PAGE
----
Wet Blocking Tip: You can use a fan or hairdryer on the cool setting to dry your fabric a little faster. Do not use high temperatures because this could damage the fibers. It is also not good to put your project in full sunlight.
2. Steam Blocking
Do you want to keep your newly finished work from getting wet in the tub? Steam could be a good choice. For this method, you will use a steam iron or clothing steamer to shape it.
- Add water to your iron or garment steamer and turn the steam setting all the way down.
- To dry, put the crocheted item on a blocking mat or a clean piece of cloth. Get rid of any wrinkles and smooth them out as much as possible.
- Hold the iron or steamer a few inches away from the yarn and direct the steam to one spot for about five seconds before going on to the next. Don’t rush this part. Work slowly and steadily.
- Once the steam has opened up the yarn fibers, gently shape the item to the size you want. Check that the edges are straight with a yardstick or the grid lines on your blocking mat.
- To hold the work in place, you can use T-pins, blocking wires, or blocking combs.
- Let the crochet cloth dry all the way through before taking the pins out.
3. Spray Blocking
This is one of the easiest and fastest ways to block your crochet.
Spray blocking is a simple method that involves using a spray bottle to cover an item with water. This method works great for fragile items that can't handle a lot of water.
Notice that spray blocking doesn't work as well on man-made fibers like polyester, acrylic, chenille, velour, and decorative yarns.
- Put your crochet project on a foam-blocking board or a clean towel to get rid of any twists or folds.
- Half-fill a spray bottle with clean water, and then mist the yarn all over.
- Carefully shape your object to the size you want.
- T-pins, blocking wires, or blocking combs can be used to shape the fabric and hold it in place.
- Allow the crochet fabric to dry completely before removing the pins.
4. Crochet Blocking without a Board
Don't worry if you don’t have a blocking board, mat, or pins. You can still block your crochet item using items you probably already have at home.
Here's how to block your crochet without any additional equipment:
- Follow the wet-blocking instructions above.
- Once your project's excess water has been removed, dry your crochet on a clean, dry cloth on a flat surface.
- Reshape your item as needed. You may be able to press T-pins into your carpet and rug pad below, similar to a blocking board, depending on your flooring and resources.
This method will not work in a household with pets or small children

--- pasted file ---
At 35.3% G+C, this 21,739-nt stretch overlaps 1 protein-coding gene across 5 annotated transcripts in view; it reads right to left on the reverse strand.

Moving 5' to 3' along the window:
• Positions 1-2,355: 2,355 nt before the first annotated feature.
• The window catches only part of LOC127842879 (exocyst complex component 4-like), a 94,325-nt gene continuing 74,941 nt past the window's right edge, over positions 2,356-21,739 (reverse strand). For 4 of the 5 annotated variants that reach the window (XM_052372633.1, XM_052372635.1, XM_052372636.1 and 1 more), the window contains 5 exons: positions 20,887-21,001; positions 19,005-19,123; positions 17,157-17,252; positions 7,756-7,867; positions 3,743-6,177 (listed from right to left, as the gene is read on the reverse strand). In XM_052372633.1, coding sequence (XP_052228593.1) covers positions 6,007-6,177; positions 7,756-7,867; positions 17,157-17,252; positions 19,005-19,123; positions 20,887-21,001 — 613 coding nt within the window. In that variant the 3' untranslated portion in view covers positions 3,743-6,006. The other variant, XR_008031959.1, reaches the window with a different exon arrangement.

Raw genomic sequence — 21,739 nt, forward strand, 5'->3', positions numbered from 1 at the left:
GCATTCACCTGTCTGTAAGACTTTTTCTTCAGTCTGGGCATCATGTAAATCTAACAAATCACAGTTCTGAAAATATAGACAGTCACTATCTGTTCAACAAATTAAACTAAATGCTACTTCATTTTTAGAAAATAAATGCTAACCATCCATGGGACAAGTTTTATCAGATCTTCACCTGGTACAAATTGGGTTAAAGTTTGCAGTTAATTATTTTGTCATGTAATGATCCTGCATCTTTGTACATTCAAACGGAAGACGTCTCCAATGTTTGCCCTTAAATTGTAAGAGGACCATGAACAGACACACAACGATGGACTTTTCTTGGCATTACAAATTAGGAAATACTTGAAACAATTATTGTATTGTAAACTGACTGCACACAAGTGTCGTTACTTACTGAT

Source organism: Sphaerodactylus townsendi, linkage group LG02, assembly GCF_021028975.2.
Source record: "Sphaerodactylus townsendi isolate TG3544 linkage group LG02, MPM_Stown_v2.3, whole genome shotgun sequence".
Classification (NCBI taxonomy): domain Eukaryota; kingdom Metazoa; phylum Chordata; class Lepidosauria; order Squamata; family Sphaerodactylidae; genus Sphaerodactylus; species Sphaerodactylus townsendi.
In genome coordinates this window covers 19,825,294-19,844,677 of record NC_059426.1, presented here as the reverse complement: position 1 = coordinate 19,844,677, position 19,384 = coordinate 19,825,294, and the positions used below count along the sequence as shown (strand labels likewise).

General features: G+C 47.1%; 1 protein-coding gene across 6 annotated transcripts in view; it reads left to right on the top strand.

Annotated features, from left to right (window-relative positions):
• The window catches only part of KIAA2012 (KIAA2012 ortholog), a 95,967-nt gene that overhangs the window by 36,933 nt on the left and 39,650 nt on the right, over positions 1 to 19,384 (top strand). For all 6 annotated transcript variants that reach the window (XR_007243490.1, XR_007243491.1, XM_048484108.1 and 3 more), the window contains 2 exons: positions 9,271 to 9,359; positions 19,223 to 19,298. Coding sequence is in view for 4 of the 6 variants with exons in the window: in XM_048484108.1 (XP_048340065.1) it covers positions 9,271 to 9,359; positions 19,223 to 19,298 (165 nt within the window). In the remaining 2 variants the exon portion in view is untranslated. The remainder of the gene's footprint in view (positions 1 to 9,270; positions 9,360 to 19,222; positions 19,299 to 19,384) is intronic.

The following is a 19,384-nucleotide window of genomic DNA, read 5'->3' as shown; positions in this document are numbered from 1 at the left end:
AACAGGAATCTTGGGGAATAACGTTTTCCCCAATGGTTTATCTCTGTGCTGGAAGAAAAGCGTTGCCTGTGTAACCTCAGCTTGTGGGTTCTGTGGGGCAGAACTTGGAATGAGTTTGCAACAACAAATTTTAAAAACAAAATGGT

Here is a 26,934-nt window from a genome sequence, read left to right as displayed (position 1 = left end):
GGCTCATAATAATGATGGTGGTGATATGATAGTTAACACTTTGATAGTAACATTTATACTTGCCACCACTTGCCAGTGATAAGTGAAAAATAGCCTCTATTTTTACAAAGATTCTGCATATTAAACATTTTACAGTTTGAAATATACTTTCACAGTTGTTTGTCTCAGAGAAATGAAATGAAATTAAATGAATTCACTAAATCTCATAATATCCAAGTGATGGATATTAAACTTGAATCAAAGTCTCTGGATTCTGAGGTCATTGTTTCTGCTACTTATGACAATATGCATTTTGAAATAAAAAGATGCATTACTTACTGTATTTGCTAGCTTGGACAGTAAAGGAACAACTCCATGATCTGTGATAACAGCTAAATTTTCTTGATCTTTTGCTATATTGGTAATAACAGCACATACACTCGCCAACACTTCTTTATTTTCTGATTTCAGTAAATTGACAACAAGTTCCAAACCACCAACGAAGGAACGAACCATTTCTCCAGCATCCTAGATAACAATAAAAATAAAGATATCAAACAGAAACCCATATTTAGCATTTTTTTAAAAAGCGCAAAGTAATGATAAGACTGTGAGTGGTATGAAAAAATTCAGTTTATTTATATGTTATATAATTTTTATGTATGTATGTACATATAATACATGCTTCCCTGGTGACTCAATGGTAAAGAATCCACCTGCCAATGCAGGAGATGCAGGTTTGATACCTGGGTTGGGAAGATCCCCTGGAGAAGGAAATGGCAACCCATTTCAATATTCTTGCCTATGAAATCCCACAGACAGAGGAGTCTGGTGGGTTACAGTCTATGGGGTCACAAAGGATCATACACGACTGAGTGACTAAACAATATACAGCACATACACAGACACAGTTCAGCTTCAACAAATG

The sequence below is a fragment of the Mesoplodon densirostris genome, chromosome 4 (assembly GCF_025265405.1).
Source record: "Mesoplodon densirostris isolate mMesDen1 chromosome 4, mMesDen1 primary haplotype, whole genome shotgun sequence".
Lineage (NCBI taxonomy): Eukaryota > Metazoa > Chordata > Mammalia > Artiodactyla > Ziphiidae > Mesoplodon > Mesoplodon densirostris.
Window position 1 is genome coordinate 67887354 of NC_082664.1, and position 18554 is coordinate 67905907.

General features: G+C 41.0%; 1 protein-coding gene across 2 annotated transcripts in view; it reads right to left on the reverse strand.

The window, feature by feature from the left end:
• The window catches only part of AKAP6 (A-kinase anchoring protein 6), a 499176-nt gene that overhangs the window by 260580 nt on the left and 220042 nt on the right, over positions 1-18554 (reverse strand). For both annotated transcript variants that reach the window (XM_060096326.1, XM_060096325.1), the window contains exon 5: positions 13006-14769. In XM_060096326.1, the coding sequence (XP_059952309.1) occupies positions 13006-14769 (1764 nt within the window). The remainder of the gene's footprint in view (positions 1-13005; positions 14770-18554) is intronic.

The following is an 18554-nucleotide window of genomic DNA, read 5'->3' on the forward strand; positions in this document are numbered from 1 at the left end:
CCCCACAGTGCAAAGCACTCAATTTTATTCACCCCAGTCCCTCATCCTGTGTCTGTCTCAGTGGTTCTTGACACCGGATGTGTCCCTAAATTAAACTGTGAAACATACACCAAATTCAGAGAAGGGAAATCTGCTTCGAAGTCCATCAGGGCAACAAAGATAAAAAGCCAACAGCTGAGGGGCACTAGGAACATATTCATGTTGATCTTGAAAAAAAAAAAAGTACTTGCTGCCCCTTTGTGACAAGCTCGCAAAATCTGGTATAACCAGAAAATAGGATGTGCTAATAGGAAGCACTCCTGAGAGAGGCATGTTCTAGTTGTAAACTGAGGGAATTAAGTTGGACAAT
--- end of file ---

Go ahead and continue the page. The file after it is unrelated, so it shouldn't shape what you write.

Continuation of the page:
5. Large Projects Like Blanket Blocking
For large crochet projects like blankets and afghans, your blocking board may be too small.
Instead of pinning down your project after wet or spray blocking, lay it flat on a large sheet. Just make sure the yarn is completely dry before transporting it.
6. Granny Square Blocking Boards
You can purchase wooden boards designed for blocking granny squares. These smaller boards come with pegs you can put into the corner of your granny squares to straighten them out. Once pegged, you can wet or spray the square and let it dry in shape.
Best Methods for Blocking Different Fibers
Check the yarn label for the type of fibers it contains. The best method of crochet blocking depends on the type of yarn. The label will also contain the washing instructions.
Blocking Animal Fibers (Wool)
When blocking an animal fiber project, the fabric can be stretched to the desired dimensions. The stitches remain blocked when the fabric dries. Until water is reintroduced, the fabric will retain its shape. When water is introduced again, the fabric returns to its original shape.
Blocking Plant Fibers (Cotton, Linen)
Plant fibers differ from animal fibers in composition. When they are blocked, they will behave differently. Cotton, for example, is incredibly inelastic and has no memory. If you're not careful, you can permanently stretch the cotton.
Blocking Synthetic Fibers (Acrylic)
Acrylic yarn or artificial fibers need stem or spray blocking. Do not touch them with the surface of your iron! If you add too much heat, the fiber will become limp and shapeless.
FAQ’s About Blocking Crochet
Is it crochet blocking permanent?